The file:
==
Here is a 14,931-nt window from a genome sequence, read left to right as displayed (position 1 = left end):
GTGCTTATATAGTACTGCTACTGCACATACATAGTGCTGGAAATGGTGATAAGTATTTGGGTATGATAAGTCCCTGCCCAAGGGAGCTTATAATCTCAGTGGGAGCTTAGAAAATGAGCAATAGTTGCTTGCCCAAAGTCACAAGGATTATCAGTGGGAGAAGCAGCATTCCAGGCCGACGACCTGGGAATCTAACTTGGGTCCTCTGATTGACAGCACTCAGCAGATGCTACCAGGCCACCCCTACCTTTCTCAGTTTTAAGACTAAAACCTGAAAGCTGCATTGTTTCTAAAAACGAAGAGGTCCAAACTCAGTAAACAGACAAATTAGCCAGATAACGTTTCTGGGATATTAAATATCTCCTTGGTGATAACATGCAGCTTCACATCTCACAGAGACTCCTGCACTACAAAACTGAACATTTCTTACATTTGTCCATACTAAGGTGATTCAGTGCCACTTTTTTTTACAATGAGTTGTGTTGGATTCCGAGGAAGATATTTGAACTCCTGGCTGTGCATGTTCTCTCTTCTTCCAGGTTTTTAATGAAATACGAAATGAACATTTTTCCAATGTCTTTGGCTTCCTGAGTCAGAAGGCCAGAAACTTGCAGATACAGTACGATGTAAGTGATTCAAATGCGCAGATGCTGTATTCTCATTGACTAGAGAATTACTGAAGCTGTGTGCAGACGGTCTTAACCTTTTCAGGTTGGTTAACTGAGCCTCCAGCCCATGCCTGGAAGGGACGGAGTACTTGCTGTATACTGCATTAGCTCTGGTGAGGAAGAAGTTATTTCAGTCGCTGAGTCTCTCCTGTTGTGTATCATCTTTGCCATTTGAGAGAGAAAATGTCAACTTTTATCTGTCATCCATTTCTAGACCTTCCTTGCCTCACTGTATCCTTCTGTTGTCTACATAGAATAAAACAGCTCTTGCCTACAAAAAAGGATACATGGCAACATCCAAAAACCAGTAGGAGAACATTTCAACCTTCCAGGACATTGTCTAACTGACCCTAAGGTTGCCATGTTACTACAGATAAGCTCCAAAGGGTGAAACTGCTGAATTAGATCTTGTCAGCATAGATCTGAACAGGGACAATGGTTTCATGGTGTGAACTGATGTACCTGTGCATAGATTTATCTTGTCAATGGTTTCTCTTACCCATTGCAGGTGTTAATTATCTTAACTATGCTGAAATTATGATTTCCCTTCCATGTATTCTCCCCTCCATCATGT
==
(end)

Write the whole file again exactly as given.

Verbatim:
Here is a 14,931-nt window from a genome sequence, read left to right as displayed (position 1 = left end):
GTGCTTATATAGTACTGCTACTGCACATACATAGTGCTGGAAATGGTGATAAGTATTTGGGTATGATAAGTCCCTGCCCAAGGGAGCTTATAATCTCAGTGGGAGCTTAGAAAATGAGCAATAGTTGCTTGCCCAAAGTCACAAGGATTATCAGTGGGAGAAGCAGCATTCCAGGCCGACGACCTGGGAATCTAACTTGGGTCCTCTGATTGACAGCACTCAGCAGATGCTACCAGGCCACCCCTACCTTTCTCAGTTTTAAGACTAAAACCTGAAAGCTGCATTGTTTCTAAAAACGAAGAGGTCCAAACTCAGTAAACAGACAAATTAGCCAGATAACGTTTCTGGGATATTAAATATCTCCTTGGTGATAACATGCAGCTTCACATCTCACAGAGACTCCTGCACTACAAAACTGAACATTTCTTACATTTGTCCATACTAAGGTGATTCAGTGCCACTTTTTTTTACAATGAGTTGTGTTGGATTCCGAGGAAGATATTTGAACTCCTGGCTGTGCATGTTCTCTCTTCTTCCAGGTTTTTAATGAAATACGAAATGAACATTTTTCCAATGTCTTTGGCTTCCTGAGTCAGAAGGCCAGAAACTTGCAGATACAGTACGATGTAAGTGATTCAAATGCGCAGATGCTGTATTCTCATTGACTAGAGAATTACTGAAGCTGTGTGCAGACGGTCTTAACCTTTTCAGGTTGGTTAACTGAGCCTCCAGCCCATGCCTGGAAGGGACGGAGTACTTGCTGTATACTGCATTAGCTCTGGTGAGGAAGAAGTTATTTCAGTCGCTGAGTCTCTCCTGTTGTGTATCATCTTTGCCATTTGAGAGAGAAAATGTCAACTTTTATCTGTCATCCATTTCTAGACCTTCCTTGCCTCACTGTATCCTTCTGTTGTCTACATAGAATAAAACAGCTCTTGCCTACAAAAAAGGATACATGGCAACATCCAAAAACCAGTAGGAGAACATTTCAACCTTCCAGGACATTGTCTAACTGACCCTAAGGTTGCCATGTTACTACAGATAAGCTCCAAAGGGTGAAACTGCTGAATTAGATCTTGTCAGCATAGATCTGAACAGGGACAATGGTTTCATGGTGTGAACTGATGTACCTGTGCATAGATTTATCTTGTCAATGGTTTCTCTTACCCATTGCAGGTGTTAATTATCTTAACTATGCTGAAATTATGATTTCCCTTCCATGTATTCTCCCCTCCATCATGT